Lombos said she wanted to see more of a dialogue between educators in the field and mental health experts, and Coughlin described himself as a “pretty motivated” student who nonetheless feels an urge to text friends while on school Zoom calls.
“I’m not exactly sure how more hours of live instruction will equate to a higher quality of connection with teachers and other students,” Coughlin, a Billerica Memorial High School senior, said.
Billerica superintendent Tim Piwowar struck a similar note during a public comment period, saying the new measures “focus on the quantity of teaching that is delivered, not the quality of learning that is achieved.”
“It is only now, at the eleventh hour, that these regulations are trying to provide blueprints for a building that has already been built,” he said.
The regulations do not require schools to adopt a certain learning model.
The Baker administration has been prodding schools to bring students back into classrooms and avoid remote-only learning wherever possible, a source of friction with teachers unions who have pushed for surveillance testing and other measures they say would help their members feel safe.
Haverhill Education Association President Anthony Parolisi read a declaration he said was signed by more than 100 local teachers unions representing more than 50,000 members of the Massachusetts Teachers Association, backing a no-confidence vote in Riley and citing concerns about his leadership during the pandemic.
Parolisi, a civics teacher, described the votes and declaration as a grassroots effort and said the signatories want to see Riley change his practices, listen more to educators, and “stop trying to overrule local decisions and strong-arm them into reopening schools.”
“We are trying, with our superintendents and school committees, to hold this fragile and difficult system of remote and hybrid learning together for the benefit of our students,” Parolisi said. “It is extremely disruptive when the commissioner changes the rules without even talking to us about what is working, what isn’t, what support we need from the state to succeed.”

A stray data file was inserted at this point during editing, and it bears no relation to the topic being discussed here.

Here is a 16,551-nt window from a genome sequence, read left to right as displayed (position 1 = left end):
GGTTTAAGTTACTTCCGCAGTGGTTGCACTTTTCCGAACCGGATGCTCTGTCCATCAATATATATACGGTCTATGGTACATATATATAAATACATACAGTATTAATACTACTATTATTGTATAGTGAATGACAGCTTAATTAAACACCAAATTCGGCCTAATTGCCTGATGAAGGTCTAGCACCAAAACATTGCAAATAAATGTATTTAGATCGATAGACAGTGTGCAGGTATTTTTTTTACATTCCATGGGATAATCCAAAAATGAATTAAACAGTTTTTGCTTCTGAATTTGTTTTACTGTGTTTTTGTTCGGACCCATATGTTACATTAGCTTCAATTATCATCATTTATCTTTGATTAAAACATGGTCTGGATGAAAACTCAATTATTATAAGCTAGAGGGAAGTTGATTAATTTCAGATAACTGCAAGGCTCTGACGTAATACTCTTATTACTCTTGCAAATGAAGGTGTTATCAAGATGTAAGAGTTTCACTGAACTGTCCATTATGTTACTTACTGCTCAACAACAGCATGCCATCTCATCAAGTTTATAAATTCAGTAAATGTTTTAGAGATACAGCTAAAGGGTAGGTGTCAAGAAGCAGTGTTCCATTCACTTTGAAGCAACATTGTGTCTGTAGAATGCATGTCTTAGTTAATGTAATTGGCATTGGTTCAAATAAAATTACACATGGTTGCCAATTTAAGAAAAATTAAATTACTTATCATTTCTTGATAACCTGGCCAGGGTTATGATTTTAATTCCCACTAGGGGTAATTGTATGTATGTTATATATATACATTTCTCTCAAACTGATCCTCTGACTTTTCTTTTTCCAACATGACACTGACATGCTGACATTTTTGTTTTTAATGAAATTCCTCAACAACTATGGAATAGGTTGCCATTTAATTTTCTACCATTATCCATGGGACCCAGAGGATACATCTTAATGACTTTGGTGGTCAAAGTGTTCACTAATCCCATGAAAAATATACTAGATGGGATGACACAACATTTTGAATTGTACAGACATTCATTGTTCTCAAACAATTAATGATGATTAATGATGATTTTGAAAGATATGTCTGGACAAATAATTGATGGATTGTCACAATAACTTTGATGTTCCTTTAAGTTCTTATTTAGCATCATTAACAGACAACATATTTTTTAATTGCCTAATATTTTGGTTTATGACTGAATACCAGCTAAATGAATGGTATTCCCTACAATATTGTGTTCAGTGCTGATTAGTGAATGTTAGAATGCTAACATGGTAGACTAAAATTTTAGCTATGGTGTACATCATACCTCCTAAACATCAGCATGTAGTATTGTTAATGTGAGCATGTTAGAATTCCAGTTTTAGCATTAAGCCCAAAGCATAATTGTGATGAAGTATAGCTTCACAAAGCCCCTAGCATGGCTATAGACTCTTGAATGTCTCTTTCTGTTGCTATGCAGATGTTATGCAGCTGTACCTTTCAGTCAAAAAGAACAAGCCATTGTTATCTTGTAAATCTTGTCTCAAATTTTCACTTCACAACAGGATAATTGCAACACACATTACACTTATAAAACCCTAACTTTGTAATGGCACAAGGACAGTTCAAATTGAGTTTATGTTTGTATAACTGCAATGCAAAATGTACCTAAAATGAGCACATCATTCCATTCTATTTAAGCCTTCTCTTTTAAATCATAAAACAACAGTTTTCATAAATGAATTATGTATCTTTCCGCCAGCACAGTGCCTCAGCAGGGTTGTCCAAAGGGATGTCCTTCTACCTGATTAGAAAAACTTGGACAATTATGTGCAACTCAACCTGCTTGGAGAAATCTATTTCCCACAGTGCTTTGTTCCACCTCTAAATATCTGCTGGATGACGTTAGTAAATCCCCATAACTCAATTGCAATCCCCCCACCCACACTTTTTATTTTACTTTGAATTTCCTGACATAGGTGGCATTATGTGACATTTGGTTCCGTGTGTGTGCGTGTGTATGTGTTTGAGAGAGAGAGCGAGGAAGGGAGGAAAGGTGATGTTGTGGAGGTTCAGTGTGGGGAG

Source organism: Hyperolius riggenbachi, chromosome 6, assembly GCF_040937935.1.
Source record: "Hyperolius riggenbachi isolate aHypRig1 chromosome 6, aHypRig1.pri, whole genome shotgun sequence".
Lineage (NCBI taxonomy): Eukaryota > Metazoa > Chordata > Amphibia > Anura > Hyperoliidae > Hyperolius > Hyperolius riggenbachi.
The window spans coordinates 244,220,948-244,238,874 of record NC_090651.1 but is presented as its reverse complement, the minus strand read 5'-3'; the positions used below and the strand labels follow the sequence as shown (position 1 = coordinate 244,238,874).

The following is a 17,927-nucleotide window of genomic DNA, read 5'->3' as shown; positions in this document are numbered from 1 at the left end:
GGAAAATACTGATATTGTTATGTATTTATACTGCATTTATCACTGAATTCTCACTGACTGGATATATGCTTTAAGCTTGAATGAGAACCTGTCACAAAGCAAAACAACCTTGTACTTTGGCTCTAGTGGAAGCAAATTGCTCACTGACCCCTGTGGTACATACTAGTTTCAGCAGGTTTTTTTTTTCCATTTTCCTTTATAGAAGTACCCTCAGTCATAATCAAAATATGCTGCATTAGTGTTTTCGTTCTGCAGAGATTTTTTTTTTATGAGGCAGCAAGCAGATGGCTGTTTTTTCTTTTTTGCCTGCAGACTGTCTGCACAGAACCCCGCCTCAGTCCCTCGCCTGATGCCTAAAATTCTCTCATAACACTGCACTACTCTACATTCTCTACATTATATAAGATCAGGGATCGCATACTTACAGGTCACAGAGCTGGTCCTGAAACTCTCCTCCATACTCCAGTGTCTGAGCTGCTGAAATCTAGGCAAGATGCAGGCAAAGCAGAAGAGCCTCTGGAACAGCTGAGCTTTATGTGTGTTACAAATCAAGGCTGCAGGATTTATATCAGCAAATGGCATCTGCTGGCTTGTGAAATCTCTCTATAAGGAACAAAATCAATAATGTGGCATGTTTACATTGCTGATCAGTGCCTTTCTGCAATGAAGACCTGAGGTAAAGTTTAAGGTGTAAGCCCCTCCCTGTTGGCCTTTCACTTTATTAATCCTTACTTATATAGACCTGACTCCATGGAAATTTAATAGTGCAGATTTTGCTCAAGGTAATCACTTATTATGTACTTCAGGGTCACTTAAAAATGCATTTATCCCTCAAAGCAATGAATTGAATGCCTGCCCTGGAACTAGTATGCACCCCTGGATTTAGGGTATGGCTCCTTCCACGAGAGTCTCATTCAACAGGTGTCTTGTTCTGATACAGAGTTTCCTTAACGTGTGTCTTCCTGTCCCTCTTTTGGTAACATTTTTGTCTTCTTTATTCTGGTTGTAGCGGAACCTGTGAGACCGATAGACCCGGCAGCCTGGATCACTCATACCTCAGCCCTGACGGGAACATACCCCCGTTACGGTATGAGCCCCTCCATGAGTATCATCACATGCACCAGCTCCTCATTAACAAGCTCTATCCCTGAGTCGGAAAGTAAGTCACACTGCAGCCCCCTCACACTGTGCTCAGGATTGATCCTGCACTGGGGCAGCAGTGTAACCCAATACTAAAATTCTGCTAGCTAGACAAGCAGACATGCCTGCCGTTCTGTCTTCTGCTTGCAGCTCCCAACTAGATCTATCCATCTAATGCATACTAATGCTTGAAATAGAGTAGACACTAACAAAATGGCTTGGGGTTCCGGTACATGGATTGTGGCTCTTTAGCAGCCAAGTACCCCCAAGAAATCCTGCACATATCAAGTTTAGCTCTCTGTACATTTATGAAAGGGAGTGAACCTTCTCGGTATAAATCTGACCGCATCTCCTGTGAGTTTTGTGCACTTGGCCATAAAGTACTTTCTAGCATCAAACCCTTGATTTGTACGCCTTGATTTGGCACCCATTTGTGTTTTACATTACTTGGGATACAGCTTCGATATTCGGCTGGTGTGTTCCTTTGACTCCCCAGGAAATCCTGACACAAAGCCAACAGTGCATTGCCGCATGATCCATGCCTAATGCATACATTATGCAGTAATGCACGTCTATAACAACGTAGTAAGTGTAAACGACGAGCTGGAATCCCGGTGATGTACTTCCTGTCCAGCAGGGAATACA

Responding to the unions’ votes, a spokeswoman for the Executive Office of Education said in a statement that instances of in-school COVID-19 transmission in Massachusetts have been “very limited.”
“While unions engage in baseless attacks, we remain committed to children’s education and the best interests of staff, students and families and continue to believe that in person learning is best for the academic and emotional health of our students,” said the spokeswoman, Colleen Quinn.
Riley and the board did not directly comment on the no-confidence votes during the meeting.
Member Paymon Rouhanifard told the commissioner later in the discussion that one of the main reasons he joined the panel is because of Riley’s “reputation as someone who listens and cares intently about what those who may have opposing views have to say.”
Riley said there would be more opportunities for dialogue around the learning-time regulations.
“I have a 25-year-plus career in trying to work with everyone to try to get good results for kids, and we’re going to continue to do that,” he said. “What I’m offering today is an emergency amendment because I am incredibly concerned about the physical well-being of our children.”